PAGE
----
Since there is no Bruteforce protection in Android, see also point 8.3. a good password or pin is essential.
    4 digit pins have 10^4 (10000) possible combinations, a Brutforce attack needs about 5000 attempts to guess the pin. Android pauses for 30 seconds after 5 attempts. This means that 5000 tests take 150000 seconds or slightly more than 41 hours. An 8 digit PIN takes almost 48 years. A pattern is not to be recommended because it is not complex enough and has less possibilities for compination. Often you can already see on a display what the pattern is like because the swiping gestures leave fat deposits that you can see on the screen. The longer the PIN or password the better, of course you have to remember it.

    12. PiHole
    https://pi-hole.net/
    Well, to protect us from advertising trackers and Co. who also collect data, since every delivered advertising block also has the IP data of the caller including all header data, you can take a Raspberry Pi and equip it with the PI-Hole Server. Therefore a Pi-Hole is also called DNS-Sinkhole. But that's not all, because advertisers and others only get to see a small part of our data, but a DNS server always gets to see our requests and can thus create a very unique profile of our surfing behavior. Therefore a combination of PiHole and DNS server e.g. Ubound (see point 13) and a VPN PiVPN (see point 14) is a great combination.
    I will spare myself the setup/installation, both on a Raspberry PI, as well as on the Android device, because there are innumerable websites that already deal with this topic. Above all of course Pi-hole itself
    https://pi-hole.net/
    but also here
    https://blog.cryptoaustralia.org.au/instructions-for-setting-up-pi-hole/
    you can find a instruction.

    13. Ubound
    https://www.nlnetlabs.nl/projects/unbound/about/
    With Ubound you get and install a validating, recursive, caching DNS resolver.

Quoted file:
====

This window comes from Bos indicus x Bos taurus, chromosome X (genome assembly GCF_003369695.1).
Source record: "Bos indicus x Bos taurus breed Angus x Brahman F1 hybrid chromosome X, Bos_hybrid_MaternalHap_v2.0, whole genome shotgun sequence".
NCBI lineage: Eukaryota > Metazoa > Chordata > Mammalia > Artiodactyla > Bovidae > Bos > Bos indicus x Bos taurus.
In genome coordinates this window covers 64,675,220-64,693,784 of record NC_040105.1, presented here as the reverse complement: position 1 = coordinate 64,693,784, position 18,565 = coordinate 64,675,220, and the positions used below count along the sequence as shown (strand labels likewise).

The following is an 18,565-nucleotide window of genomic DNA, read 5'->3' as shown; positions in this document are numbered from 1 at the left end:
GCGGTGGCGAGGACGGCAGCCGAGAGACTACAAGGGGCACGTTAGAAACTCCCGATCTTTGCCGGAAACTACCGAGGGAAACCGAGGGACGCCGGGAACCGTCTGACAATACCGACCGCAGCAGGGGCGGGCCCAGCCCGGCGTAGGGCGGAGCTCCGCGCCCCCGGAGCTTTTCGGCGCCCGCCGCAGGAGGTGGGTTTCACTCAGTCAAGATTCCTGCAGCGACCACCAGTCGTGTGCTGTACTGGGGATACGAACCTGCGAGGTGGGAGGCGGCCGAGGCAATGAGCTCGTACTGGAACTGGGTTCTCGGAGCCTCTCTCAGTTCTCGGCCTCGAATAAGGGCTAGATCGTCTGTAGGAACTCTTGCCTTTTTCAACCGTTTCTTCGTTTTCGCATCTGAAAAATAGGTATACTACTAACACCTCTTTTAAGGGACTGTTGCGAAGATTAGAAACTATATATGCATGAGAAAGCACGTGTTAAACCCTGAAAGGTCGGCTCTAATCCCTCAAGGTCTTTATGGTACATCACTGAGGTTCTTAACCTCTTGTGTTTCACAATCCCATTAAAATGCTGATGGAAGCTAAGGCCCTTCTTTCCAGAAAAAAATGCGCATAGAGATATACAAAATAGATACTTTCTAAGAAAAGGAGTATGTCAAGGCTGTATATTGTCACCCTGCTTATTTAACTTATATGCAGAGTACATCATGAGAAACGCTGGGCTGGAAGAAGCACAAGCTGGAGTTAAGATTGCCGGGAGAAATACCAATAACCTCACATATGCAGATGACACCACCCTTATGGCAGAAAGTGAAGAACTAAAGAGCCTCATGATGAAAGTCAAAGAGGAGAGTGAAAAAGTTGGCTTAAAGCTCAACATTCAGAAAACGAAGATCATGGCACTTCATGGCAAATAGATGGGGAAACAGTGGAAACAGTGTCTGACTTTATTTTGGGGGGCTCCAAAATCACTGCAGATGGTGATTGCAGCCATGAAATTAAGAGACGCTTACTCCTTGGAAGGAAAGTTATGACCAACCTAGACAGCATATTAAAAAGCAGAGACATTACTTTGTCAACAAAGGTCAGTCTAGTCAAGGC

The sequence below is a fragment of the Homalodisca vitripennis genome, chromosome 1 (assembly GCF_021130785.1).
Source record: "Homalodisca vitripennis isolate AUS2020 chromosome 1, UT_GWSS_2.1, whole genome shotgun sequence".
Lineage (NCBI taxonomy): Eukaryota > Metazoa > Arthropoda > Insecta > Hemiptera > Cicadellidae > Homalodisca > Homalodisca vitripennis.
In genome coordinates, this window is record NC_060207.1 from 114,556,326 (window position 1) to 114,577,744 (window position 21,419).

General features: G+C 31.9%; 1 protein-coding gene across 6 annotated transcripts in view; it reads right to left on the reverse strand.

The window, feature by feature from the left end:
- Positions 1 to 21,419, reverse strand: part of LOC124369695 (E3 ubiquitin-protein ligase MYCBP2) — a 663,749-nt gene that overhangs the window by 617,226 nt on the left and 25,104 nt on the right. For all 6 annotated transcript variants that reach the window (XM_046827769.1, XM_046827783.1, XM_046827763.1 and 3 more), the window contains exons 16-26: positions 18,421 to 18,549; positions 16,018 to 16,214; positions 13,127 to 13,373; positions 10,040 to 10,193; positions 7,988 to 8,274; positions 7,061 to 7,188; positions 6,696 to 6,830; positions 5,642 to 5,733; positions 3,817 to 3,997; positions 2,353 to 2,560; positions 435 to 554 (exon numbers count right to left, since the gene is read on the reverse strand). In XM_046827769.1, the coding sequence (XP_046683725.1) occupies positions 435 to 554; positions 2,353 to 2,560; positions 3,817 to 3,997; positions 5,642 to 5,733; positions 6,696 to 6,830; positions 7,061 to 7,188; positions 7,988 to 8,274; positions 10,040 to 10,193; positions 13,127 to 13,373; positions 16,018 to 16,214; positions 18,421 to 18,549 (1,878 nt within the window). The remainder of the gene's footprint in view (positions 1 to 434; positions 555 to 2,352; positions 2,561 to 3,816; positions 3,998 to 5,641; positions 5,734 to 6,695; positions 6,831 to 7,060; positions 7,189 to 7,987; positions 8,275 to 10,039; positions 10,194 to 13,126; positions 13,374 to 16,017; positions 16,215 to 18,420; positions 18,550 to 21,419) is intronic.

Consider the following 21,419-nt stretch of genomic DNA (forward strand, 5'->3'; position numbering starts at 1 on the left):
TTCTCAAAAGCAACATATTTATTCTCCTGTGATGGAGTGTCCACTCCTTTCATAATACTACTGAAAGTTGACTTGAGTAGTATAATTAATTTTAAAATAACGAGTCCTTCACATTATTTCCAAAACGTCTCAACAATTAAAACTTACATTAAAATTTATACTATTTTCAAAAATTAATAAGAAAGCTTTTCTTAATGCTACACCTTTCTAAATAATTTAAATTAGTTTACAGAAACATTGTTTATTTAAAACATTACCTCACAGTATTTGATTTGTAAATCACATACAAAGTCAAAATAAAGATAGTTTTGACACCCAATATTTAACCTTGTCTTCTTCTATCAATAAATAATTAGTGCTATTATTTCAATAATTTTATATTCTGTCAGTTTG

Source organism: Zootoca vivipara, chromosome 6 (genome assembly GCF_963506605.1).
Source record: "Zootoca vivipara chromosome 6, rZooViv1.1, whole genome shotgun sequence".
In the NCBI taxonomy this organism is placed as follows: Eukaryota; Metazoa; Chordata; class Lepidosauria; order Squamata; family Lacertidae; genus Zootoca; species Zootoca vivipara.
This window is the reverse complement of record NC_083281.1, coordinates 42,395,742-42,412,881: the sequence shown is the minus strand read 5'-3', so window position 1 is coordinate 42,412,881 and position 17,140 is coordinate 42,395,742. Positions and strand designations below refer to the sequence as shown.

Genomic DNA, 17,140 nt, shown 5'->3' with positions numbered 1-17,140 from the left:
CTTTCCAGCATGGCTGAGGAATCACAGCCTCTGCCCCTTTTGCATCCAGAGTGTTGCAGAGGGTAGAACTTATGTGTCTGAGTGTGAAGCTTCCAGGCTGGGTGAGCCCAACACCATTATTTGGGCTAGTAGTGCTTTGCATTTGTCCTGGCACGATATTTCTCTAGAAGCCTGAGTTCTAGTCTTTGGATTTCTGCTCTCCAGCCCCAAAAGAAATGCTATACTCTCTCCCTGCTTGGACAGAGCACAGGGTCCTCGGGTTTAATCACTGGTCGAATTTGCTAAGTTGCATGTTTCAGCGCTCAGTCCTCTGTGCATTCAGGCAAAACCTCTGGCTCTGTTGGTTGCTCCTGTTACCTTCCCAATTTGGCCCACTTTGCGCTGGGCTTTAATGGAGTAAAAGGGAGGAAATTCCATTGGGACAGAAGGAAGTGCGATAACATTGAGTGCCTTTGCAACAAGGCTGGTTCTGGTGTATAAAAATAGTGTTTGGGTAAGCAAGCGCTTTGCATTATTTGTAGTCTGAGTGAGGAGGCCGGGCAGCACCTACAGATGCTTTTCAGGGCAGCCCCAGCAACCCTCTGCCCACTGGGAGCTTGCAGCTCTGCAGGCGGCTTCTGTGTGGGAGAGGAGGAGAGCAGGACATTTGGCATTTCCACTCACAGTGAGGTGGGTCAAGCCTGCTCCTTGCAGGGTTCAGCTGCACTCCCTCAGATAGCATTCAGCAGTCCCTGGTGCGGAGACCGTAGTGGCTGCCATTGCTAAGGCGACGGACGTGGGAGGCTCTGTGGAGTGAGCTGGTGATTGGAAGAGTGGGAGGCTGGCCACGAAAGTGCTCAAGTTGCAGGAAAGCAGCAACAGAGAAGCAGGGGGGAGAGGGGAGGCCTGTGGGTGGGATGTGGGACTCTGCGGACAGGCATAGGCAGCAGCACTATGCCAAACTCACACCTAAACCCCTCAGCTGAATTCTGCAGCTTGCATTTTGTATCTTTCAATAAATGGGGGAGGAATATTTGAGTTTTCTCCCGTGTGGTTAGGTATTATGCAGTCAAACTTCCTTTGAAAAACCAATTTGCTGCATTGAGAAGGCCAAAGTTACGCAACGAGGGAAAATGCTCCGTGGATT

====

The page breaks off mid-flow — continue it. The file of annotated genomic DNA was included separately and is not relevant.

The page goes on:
This will enable you to answer DNS requests on your own and not have to trust any other provider to make a mess of your data. I save myself the installation here also because it would exceed the frame of this text by far, and because there are simply innumerable pages in the net, which have occupied themselves with it, one would be e.g. these here
    https://blog.webernetz.net/dnssec-validation-with-unbound-on-a-raspberry/

    14. PiVPN
    http://www.pivpn.io/
    In order to be able to use the two services mentioned above while not at home and or on mobile data connection, a PiVPN is available, which can also be used to route data traffic directly home via the RaspBerry PI and thus PiHole (see point 12) and Ubound (see point 13). PiVPN is a collection of shellscripten that converts the Raspberry PI into a VPN server using OpenVPN.
    Of course, the Internet connection of the RaspBerry Pi is just as important as many people use this service on the RaspBerry Pi. Basically, however, it is better to reduce your data track considerably than to deliver your data faster by faster calls/surfing/<whatever>.

    15. Finish
    As I have already described in the introduction, this only cracks on one surface and is certainly not fully saturated, but it should show that data is collected with every poop.
    Katharina Nocun once tried to get her data from amazon, what came out was more than frightening. The greatest statement she made was that after you've evaluated your data, you see how broken your sleep rhythm is. You can find more information here (Attention German page)
    https://www.heise.de/newsticker/mel...um-reissenden-Amazon-Clickstream-4260031.html
    Normaly i would linke her to
    https://invidio.us/watch?v=4zjkBX0INxs
    But for those who want to have englisch subtitles you can use this link to listen to her presentation and follow it with English subtitles: